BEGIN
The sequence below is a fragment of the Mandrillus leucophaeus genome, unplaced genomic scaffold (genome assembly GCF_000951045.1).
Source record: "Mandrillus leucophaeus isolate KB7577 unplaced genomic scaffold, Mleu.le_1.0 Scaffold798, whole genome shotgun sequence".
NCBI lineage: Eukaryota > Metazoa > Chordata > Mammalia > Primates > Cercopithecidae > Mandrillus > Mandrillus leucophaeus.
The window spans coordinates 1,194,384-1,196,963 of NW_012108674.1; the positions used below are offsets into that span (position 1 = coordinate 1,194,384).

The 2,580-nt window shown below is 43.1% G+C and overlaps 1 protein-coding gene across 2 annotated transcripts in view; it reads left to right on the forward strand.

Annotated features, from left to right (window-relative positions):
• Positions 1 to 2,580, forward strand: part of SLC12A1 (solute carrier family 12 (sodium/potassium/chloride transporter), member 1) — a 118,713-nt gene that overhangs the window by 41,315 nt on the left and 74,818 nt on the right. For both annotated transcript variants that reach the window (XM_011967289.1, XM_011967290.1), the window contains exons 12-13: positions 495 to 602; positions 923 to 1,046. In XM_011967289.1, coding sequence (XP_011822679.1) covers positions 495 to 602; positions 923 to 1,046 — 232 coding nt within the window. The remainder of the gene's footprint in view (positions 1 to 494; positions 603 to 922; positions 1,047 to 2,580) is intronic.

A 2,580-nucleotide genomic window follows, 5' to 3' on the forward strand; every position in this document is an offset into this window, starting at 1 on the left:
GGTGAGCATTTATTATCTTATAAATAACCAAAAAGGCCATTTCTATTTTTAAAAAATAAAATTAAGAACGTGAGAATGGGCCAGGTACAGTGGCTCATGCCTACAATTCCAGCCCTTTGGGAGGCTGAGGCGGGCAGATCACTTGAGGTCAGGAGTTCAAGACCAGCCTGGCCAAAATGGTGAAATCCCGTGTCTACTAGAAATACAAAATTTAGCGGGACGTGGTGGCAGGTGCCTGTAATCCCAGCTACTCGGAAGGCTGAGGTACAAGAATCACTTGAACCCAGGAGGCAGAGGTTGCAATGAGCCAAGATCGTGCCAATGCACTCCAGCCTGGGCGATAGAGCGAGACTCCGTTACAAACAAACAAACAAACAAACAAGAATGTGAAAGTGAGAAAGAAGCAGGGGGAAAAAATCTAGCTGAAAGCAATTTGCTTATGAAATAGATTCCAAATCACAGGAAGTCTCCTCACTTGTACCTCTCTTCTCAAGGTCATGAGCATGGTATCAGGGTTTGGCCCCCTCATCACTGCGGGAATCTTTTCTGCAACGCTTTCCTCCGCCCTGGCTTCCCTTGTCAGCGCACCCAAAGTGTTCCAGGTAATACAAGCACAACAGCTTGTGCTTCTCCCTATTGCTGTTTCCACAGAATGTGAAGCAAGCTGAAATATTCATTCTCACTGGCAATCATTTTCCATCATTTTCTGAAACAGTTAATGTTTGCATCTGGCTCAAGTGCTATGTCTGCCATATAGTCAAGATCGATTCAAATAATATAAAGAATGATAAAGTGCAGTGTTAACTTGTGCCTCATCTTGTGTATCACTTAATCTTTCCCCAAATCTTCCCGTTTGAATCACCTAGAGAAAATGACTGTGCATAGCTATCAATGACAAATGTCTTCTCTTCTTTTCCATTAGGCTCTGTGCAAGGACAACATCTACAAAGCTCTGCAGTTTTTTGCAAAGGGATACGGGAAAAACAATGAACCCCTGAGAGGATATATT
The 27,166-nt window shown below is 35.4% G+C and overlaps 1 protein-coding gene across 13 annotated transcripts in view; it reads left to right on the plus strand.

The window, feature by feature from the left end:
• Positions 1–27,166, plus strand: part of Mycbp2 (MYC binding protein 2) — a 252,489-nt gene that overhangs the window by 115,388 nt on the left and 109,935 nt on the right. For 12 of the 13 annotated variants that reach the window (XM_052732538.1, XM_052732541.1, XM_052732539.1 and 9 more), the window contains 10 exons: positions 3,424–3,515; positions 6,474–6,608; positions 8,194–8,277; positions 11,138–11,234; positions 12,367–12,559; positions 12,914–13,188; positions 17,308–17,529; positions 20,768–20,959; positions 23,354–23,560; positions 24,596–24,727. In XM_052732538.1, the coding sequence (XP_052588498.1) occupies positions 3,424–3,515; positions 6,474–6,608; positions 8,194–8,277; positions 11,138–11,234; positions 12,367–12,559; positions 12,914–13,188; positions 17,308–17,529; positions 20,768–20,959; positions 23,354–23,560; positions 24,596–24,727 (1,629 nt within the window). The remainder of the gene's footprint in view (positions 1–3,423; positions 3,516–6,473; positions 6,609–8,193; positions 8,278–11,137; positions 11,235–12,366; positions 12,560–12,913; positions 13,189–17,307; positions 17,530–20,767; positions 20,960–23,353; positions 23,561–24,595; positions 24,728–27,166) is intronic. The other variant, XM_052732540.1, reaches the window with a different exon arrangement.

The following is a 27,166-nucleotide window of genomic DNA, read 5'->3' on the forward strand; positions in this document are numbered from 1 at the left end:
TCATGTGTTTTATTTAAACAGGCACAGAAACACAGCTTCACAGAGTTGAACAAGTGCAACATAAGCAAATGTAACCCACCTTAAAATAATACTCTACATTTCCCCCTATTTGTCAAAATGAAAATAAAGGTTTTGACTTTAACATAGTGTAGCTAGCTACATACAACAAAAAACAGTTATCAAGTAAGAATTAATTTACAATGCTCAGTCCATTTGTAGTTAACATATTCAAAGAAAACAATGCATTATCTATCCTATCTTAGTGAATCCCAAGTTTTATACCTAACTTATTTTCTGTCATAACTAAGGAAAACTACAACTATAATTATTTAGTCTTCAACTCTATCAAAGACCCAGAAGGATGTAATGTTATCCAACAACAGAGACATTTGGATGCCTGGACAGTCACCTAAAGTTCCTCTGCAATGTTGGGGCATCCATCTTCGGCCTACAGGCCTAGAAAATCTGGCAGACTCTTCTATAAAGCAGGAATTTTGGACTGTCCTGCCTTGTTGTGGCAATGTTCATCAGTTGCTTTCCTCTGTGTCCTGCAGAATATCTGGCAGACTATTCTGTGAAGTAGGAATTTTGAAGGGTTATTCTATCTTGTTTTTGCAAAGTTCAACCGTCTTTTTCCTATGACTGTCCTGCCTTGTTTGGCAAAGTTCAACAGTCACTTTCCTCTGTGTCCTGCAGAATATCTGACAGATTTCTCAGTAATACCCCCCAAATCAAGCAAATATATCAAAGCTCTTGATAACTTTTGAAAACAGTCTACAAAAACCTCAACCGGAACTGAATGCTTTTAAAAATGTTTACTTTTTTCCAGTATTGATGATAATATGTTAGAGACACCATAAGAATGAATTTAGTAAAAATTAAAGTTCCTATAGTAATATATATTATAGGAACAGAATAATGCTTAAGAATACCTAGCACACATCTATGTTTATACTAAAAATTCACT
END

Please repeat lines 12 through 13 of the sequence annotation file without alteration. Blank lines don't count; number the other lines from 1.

• Positions 1–27,166, plus strand: part of Mycbp2 (MYC binding protein 2) — a 252,489-nt gene that overhangs the window by 115,388 nt on the left and 109,935 nt on the right. For 12 of the 13 annotated variants that reach the window (XM_052732538.1, XM_052732541.1, XM_052732539.1 and 9 more), the window contains 10 exons: positions 3,424–3,515; positions 6,474–6,608; positions 8,194–8,277; positions 11,138–11,234; positions 12,367–12,559; positions 12,914–13,188; positions 17,308–17,529; positions 20,768–20,959; positions 23,354–23,560; positions 24,596–24,727. In XM_052732538.1, the coding sequence (XP_052588498.1) occupies positions 3,424–3,515; positions 6,474–6,608; positions 8,194–8,277; positions 11,138–11,234; positions 12,367–12,559; positions 12,914–13,188; positions 17,308–17,529; positions 20,768–20,959; positions 23,354–23,560; positions 24,596–24,727 (1,629 nt within the window). The remainder of the gene's footprint in view (positions 1–3,423; positions 3,516–6,473; positions 6,609–8,193; positions 8,278–11,137; positions 11,235–12,366; positions 12,560–12,913; positions 13,189–17,307; positions 17,530–20,767; positions 20,960–23,353; positions 23,561–24,595; positions 24,728–27,166) is intronic. The other variant, XM_052732540.1, reaches the window with a different exon arrangement.

The following is a 27,166-nucleotide window of genomic DNA, read 5'->3' on the forward strand; positions in this document are numbered from 1 at the left end: